The negative effect of today’s body image
Negative body image is more than simply not liking what one sees in the mirror. It can have detrimental effects on a person’s happiness and way of life.
When body image is negative, it often involves a fixation on a perceived flaw. Masking this flaw becomes an obsession. It is impossible to function normally while having extreme concern about part of one’s physical appearance.
Women are made to believe they are worth more if they have a perfect appearance. The fashion and beauty industries’ multi-million-dollar success is clear evidence of this. Women are led to think their body image will be boosted if they can look like the fashion models they see every day.
According nytimes.com, a person living in a city is exposed to over 5,000 advertisements daily. Whether it is from television, magazines, billboards, radio or even at home, one cannot escape the world of advertising. Ugly, overweight people do not advertise products. Agencies know people want to see “beauty” and that supposed beauty has a weight requirement. Thus the thin ideal is drilled into our heads.
Over the course of ten years, the average person sees over 7 million different media images. And these images often degrade the quality of life for the individual by causing an increased negative body image. With this repeated exposure women internalize and then accept the “thin ideal.”
According to USAtoday.com, girls are becoming women earlier and earlier, and this results in weight gain. Many girls try to stop this, with no concern to the health risks they are introducing to their bodies. They do not know that it is very uncommon (and often unnatural) to retain a girl-like body into adulthood.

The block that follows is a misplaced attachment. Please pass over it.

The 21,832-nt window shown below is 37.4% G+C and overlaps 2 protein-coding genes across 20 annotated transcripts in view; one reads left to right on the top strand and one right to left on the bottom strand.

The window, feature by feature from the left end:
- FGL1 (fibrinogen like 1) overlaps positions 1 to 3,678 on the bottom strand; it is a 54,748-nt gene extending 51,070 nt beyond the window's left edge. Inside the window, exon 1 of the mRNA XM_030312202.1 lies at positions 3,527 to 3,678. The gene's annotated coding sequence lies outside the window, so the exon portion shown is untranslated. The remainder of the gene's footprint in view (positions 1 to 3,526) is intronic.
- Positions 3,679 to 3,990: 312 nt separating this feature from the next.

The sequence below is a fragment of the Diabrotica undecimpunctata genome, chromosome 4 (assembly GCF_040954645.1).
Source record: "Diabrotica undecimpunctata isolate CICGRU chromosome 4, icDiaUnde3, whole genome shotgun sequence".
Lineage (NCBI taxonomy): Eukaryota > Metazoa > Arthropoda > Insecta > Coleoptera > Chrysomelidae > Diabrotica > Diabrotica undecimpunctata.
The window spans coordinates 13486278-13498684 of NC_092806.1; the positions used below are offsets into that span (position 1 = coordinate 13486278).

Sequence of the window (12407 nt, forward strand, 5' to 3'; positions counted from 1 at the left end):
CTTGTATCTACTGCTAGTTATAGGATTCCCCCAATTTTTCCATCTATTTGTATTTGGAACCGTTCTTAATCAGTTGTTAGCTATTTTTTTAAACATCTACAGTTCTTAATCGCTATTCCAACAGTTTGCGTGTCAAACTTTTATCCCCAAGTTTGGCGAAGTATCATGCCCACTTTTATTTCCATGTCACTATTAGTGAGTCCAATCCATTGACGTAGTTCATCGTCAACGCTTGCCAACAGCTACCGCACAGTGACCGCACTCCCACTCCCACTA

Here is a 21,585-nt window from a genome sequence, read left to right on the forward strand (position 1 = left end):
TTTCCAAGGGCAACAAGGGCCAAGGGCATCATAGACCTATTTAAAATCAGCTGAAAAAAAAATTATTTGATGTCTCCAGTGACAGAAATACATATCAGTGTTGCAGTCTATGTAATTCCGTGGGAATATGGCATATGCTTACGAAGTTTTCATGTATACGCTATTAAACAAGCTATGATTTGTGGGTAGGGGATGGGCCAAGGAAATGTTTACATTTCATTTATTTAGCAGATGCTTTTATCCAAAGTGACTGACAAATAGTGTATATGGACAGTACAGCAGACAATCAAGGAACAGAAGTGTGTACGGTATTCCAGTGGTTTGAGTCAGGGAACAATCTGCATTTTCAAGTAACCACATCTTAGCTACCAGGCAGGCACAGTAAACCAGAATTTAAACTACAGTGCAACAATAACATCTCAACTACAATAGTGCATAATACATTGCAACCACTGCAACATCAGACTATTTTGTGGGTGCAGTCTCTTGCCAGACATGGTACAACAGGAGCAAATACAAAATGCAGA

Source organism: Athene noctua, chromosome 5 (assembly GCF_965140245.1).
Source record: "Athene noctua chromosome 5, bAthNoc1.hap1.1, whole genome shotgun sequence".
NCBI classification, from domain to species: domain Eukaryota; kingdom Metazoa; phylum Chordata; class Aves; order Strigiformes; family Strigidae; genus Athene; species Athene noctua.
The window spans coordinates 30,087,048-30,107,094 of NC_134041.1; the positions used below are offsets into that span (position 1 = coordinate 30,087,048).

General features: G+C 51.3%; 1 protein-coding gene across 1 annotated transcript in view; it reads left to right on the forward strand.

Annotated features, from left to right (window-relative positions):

The distortion of beauty is not discriminating. Children are not safe from society’s unachievable standards; the thin standard can even be traced to children’s programming.
Media and fashion are more prominent than ever before, along with their reach on influencing people of all age groups. Except for a few select companies, such as Dove’s release of the “Real Beauty” campaign, most advertisements aim to make the consumer feel unsure. They target a particular feature of a person’s appearance and show how it can be improved. The media makes consumers feel insecure so they will purchase their product, whether it is a piece of clothing, beauty item or something else, in order to feel better about themselves.
Women would rather be unhealthy than unattractive. They would rather be plastered with makeup than embrace their flaws. Women see sleek models everywhere—in magazines, television and on the catwalk. They feel the need to be like them and often resort to drastic measures to do so.
Eating disorders are more common than ever before. According to news-medical.net, “65 percent of American women between the ages of 25 and 45 report having disordered eating behaviors.” Also, “67 percent of women (excluding those with actual eating disorders) are trying to lose weight” and “53 percent of dieters are already at a healthy weight and are still trying to lose weight.”
Females have always had pressure to look a certain way, but now more than ever it is one of the most prominent demand of them. The fashion industry is here to stay, but consumers can become aware of this thin ideal and react against it.